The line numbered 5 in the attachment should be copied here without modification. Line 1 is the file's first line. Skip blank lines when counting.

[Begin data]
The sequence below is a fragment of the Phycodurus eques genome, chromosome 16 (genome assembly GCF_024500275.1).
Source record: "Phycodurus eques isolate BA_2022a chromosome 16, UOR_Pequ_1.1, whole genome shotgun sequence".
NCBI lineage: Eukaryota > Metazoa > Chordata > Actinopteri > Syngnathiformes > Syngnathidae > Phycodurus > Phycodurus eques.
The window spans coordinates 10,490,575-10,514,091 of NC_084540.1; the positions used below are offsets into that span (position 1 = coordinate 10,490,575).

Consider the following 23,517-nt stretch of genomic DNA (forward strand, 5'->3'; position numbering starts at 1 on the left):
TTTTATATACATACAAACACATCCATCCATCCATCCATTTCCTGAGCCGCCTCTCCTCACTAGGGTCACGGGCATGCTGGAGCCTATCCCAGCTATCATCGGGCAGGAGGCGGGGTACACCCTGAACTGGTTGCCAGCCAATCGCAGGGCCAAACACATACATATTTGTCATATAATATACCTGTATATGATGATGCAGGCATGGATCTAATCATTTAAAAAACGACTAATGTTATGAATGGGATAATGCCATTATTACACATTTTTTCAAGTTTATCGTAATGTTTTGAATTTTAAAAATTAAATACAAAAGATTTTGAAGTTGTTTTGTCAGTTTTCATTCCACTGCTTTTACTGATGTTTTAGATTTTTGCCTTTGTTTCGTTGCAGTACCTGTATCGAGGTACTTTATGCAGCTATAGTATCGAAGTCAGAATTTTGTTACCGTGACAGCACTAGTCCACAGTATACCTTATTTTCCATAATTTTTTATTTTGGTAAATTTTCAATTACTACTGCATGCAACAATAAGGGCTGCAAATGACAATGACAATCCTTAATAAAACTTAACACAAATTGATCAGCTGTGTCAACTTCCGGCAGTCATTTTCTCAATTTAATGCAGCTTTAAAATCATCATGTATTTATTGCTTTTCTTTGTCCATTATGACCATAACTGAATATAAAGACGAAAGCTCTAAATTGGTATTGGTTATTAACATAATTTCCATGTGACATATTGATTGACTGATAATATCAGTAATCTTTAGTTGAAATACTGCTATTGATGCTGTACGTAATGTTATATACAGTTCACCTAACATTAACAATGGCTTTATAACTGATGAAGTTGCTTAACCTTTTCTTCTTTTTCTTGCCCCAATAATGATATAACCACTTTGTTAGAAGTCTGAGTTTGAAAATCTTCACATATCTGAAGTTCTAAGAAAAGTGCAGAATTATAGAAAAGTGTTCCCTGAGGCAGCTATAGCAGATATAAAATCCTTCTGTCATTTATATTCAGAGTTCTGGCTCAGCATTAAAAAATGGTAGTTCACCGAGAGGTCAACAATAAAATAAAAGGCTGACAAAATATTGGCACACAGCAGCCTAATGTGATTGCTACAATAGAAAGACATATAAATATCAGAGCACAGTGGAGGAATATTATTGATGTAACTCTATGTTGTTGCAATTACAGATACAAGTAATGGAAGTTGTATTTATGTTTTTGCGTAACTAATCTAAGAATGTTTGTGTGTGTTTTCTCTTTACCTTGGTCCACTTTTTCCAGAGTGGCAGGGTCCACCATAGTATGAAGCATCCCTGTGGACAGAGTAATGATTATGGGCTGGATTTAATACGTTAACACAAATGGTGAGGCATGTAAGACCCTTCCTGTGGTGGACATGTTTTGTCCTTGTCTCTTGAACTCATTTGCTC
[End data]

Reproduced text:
Consider the following 23,517-nt stretch of genomic DNA (forward strand, 5'->3'; position numbering starts at 1 on the left):